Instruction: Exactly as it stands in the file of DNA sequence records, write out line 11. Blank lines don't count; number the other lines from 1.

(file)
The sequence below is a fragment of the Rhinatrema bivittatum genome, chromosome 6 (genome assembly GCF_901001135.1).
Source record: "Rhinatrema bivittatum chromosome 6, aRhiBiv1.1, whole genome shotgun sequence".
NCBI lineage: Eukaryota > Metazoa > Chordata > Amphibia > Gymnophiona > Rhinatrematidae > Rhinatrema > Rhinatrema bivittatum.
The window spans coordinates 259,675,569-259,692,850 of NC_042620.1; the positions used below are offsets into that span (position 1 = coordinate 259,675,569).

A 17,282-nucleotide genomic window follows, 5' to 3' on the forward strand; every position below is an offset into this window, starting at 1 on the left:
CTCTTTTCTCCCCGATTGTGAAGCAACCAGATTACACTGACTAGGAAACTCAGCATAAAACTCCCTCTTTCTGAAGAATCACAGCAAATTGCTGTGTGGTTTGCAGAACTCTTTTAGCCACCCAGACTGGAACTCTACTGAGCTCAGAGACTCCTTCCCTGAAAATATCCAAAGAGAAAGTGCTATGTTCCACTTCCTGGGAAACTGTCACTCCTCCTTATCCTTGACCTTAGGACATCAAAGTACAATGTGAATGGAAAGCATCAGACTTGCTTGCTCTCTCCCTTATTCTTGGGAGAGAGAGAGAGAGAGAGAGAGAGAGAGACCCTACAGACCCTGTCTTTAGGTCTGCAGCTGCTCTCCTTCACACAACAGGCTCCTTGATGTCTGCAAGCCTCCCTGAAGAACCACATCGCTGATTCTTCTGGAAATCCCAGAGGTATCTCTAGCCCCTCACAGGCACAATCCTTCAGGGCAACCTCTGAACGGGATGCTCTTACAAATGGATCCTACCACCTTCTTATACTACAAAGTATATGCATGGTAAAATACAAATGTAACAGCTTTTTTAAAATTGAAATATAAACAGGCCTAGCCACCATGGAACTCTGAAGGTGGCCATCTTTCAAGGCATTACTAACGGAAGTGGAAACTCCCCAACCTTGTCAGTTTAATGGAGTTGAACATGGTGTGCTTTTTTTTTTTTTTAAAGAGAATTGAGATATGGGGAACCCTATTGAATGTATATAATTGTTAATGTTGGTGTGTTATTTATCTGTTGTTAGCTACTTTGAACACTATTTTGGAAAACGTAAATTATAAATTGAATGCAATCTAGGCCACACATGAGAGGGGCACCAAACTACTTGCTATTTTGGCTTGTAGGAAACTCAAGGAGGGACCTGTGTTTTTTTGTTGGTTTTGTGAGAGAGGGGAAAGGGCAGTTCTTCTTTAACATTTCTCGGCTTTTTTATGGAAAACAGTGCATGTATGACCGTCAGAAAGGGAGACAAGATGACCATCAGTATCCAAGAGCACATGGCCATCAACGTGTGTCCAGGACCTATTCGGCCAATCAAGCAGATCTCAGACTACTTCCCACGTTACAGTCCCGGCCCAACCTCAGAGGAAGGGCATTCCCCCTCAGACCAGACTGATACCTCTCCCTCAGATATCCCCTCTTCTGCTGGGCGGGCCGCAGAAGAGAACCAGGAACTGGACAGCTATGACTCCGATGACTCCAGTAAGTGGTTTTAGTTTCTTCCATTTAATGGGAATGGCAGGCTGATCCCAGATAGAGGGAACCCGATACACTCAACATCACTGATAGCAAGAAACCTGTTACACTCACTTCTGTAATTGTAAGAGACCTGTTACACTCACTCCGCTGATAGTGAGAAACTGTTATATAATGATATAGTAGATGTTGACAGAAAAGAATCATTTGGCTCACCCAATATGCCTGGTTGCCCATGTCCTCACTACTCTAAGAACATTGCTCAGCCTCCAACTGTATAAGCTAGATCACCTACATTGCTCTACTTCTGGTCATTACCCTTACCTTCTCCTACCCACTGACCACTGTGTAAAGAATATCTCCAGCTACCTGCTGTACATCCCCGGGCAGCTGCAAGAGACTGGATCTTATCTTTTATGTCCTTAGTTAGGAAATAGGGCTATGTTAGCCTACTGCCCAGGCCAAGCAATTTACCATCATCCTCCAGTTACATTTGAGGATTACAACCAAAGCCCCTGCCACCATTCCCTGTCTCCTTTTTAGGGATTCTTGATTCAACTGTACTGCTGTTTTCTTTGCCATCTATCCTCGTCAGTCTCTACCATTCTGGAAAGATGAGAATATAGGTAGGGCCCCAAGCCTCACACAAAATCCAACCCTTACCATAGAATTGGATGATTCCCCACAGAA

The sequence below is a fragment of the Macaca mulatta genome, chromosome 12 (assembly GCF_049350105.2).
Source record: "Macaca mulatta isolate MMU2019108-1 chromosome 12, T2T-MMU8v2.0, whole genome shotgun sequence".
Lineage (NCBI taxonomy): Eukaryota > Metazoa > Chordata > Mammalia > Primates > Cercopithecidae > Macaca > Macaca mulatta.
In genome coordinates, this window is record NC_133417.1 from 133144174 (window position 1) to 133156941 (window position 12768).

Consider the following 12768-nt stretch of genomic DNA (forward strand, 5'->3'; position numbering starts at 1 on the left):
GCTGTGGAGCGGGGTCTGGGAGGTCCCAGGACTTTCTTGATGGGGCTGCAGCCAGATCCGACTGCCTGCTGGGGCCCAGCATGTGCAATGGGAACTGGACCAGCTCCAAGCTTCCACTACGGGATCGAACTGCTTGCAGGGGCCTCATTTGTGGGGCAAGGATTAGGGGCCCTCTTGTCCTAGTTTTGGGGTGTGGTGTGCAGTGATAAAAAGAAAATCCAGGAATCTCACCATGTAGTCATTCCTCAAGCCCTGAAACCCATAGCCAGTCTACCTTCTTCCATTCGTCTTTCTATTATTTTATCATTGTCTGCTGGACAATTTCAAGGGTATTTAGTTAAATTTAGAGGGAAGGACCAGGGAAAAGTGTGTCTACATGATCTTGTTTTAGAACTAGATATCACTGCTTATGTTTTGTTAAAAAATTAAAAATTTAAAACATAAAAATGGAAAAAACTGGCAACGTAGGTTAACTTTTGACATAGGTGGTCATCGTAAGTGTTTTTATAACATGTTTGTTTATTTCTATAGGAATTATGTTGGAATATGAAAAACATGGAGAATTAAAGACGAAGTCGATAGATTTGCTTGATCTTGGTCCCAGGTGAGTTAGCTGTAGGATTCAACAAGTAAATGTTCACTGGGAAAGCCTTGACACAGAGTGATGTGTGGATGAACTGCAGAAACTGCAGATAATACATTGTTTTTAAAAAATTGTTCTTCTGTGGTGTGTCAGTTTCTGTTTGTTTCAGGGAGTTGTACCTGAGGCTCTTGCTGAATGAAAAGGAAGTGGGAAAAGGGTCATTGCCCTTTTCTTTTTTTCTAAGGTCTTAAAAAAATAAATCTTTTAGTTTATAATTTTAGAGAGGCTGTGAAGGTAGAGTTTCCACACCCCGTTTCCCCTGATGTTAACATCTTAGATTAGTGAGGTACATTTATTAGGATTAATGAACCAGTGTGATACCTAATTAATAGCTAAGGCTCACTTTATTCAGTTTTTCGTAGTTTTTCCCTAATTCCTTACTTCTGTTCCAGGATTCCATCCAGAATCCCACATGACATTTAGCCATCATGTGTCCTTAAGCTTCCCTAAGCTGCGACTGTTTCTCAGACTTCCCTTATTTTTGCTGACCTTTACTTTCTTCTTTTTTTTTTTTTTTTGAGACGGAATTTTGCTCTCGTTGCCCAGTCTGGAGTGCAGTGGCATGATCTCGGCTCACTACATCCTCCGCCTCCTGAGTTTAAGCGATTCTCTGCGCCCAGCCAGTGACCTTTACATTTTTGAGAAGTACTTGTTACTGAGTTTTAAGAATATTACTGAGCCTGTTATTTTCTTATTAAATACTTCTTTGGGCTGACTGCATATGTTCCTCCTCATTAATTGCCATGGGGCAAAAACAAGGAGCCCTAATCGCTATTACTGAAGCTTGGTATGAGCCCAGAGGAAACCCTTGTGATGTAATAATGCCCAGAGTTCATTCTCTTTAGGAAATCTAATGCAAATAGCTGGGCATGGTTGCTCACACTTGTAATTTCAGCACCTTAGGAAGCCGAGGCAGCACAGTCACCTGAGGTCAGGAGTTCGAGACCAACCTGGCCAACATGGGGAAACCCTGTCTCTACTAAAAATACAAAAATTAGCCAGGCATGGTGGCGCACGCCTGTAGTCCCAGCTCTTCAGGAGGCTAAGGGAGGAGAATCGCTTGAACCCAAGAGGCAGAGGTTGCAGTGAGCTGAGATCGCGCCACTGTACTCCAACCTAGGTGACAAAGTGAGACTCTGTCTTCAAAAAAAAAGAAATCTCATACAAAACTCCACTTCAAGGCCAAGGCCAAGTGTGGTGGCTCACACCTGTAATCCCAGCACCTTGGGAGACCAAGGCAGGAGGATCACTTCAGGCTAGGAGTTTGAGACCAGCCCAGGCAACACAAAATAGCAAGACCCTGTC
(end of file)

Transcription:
Consider the following 12768-nt stretch of genomic DNA (forward strand, 5'->3'; position numbering starts at 1 on the left):